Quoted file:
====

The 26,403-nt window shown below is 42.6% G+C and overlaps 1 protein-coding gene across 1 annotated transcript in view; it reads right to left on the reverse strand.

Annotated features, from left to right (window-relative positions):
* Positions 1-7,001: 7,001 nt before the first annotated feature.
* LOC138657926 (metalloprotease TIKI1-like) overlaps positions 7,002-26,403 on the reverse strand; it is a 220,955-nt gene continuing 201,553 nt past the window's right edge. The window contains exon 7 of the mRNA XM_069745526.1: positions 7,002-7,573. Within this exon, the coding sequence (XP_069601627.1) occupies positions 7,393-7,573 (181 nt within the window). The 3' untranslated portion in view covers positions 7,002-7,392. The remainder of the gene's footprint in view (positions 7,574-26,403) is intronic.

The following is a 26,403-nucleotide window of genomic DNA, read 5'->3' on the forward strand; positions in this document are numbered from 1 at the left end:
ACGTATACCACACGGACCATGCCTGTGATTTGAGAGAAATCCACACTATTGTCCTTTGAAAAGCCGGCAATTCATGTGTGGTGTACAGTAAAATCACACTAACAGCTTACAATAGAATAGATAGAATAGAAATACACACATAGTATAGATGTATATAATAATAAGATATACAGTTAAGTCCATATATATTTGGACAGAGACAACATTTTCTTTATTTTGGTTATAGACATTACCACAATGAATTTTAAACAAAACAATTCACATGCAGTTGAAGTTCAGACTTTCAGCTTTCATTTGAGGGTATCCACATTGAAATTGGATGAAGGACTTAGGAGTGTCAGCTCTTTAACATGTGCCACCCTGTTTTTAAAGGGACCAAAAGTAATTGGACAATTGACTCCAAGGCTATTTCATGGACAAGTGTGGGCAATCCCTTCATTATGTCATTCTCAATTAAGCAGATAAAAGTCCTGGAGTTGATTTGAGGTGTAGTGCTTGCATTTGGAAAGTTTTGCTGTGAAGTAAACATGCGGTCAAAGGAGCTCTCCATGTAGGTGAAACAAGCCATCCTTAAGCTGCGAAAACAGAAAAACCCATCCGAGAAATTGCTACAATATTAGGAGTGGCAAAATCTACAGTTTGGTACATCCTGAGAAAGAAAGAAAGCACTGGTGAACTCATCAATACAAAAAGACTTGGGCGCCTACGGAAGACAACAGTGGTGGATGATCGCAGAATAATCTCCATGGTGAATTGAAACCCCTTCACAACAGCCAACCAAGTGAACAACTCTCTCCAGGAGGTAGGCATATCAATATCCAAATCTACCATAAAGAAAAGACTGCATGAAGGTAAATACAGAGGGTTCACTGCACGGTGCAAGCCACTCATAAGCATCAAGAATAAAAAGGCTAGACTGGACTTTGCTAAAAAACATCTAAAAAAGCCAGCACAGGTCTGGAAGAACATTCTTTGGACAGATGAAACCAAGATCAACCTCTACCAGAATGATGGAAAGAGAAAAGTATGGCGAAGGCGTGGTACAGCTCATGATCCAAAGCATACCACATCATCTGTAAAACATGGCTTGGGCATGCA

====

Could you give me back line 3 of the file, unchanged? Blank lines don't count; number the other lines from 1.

* Positions 1-7,001: 7,001 nt before the first annotated feature.